terça-feira, 24 de maio de 2011

Lexus LFA - 2009

Marca - AutoArt Signature
Escala - 1:18
The Lexus LFA is a two-seat exotic sports coupe produced by Lexus as a concept car, "halo" vehicle, racing prototype, and production model. It is the second model in the F marque line of performance vehicles from Lexus, following the IS F. Three concept versions have been shown, each debuting at the North American International Auto Show with the LF-A designation as part of the LF Series concept line. The first LF-A concept premiered in 2005, followed in 2007 by a second LF-A with a more completely furnished interior and exterior. The third version of the LF-A, a roadster model, premiered in 2008. The production model, trademarked LFA, was shown at the Tokyo Motor Show in October 2009.
The production Lexus LFA features a new V10 engine and a carbon fiber-reinforced polymer (CFRP) body. CFRP materials account for 65 percent of the LFA's body composition by mass. The LFA is scheduled to go into production in late 2010, with a projected run of 500 vehicles at the base price of US$375,000. A circuit-tuned variant is scheduled for 2012.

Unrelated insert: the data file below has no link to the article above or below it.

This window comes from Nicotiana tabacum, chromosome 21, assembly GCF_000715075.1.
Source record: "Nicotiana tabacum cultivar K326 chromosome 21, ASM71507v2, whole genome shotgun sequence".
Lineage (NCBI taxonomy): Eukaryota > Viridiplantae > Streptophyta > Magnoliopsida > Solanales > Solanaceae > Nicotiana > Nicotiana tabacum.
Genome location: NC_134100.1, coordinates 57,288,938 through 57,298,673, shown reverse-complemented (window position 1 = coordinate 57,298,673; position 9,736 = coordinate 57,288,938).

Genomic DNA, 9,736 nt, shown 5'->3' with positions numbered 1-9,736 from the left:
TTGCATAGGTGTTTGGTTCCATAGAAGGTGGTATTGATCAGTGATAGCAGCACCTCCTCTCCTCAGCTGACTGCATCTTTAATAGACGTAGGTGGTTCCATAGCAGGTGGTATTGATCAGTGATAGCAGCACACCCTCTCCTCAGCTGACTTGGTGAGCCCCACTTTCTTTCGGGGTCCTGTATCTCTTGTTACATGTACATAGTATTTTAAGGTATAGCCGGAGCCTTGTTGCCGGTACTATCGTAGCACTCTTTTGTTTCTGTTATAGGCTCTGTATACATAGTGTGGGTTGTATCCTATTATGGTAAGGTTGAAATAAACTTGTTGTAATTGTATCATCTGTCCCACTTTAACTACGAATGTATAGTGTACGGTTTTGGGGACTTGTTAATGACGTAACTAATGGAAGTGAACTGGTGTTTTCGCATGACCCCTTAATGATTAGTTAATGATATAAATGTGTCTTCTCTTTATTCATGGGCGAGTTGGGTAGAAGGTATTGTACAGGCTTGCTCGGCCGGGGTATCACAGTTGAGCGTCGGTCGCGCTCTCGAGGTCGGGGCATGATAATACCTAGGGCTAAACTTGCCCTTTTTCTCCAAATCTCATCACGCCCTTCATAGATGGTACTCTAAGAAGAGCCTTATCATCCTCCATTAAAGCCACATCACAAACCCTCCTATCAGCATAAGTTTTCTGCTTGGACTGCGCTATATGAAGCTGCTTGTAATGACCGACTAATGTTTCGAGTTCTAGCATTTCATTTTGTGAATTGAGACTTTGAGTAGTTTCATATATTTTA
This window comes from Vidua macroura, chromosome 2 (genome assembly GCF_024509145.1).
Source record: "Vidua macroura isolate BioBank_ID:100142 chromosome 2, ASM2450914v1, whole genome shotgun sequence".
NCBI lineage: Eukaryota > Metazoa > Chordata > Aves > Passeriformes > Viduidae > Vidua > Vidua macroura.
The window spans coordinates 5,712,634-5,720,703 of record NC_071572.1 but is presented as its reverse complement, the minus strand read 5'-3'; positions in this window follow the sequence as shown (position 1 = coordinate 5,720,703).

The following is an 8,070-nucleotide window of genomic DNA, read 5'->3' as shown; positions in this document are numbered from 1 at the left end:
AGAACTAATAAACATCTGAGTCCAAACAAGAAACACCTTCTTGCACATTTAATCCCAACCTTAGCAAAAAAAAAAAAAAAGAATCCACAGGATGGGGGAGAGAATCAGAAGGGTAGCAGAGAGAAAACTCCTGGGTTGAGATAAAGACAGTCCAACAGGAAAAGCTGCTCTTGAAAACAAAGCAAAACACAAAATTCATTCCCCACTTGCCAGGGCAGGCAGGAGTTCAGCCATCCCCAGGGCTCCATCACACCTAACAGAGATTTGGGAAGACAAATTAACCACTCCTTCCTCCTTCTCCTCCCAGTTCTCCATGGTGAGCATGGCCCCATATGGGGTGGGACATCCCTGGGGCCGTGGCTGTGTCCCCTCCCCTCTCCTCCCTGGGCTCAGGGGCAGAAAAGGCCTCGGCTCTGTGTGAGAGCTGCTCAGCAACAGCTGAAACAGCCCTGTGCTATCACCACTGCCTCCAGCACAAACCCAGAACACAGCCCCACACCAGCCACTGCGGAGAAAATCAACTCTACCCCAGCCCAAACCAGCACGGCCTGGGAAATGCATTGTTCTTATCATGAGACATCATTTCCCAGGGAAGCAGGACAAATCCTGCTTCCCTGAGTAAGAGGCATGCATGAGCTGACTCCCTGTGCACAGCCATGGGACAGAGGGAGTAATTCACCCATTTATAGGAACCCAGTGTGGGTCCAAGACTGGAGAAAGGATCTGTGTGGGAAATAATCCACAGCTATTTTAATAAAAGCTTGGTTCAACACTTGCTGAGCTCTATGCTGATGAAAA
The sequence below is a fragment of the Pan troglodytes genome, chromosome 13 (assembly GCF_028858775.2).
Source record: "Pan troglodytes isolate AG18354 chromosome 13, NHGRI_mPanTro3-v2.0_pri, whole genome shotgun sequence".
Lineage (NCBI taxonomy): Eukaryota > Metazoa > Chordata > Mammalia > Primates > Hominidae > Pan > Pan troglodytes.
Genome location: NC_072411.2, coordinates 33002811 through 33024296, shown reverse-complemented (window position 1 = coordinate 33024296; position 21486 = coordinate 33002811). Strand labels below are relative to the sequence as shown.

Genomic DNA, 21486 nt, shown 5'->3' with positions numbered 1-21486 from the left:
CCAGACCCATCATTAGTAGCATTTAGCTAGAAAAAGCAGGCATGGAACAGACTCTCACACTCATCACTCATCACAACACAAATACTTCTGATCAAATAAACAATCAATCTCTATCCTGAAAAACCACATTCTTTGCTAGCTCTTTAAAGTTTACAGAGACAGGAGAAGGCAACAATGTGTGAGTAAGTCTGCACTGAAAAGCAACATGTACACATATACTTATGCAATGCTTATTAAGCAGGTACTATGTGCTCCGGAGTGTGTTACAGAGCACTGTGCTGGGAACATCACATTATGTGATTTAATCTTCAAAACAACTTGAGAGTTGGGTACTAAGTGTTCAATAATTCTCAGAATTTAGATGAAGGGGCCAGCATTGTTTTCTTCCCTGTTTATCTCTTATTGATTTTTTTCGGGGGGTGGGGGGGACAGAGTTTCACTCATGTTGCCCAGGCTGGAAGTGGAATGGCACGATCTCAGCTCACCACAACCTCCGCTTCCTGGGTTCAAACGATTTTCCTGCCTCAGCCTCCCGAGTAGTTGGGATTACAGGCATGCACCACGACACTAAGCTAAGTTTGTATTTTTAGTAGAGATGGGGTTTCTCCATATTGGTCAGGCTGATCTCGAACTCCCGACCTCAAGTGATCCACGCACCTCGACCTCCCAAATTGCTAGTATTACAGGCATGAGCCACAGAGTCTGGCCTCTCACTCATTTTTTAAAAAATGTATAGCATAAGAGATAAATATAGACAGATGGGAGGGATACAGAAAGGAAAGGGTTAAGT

The Lexus LFA is powered by a 72-degree bank angle 4.8-liter V10 engine equipped with dual VVT-i carrying the 1LR-GUE designation with a maximum output of 560 PS (412 kW) delivered at 8,700 rpm. Its maximum torque output of 354 lb·ft (480 N·m) arrives at 6,800 rpm, 90 percent of which is available from 3,700 rpm. The engine redlines at 9,000 rpm, but with a fuel cutoff set at 9,500 rpm, and is constructed using forged aluminum pistons, forged titanium connecting rods, and solid titanium valves. The V angle of the LFA's V-10 engine is set to 72-degrees (as opposed to the 90-degree V angle present in a Dodge Viper's V-10) to fully balance the firing force from the pistons. This 72-degree angle allows for even firing from the pistons without the use of a split-journal crankshaft, thus improving engine efficiency as well as lowering overall weight. Dry sump lubrication prevents engine oil starvation through high speed corners and lowers the engine's center of mass. Air is fed directly from beneath the hood through a visible slit passing into a dual stage variable intake manifold and then into ten individual throttle bodies before finally exiting from a dual stage titanium muffler.

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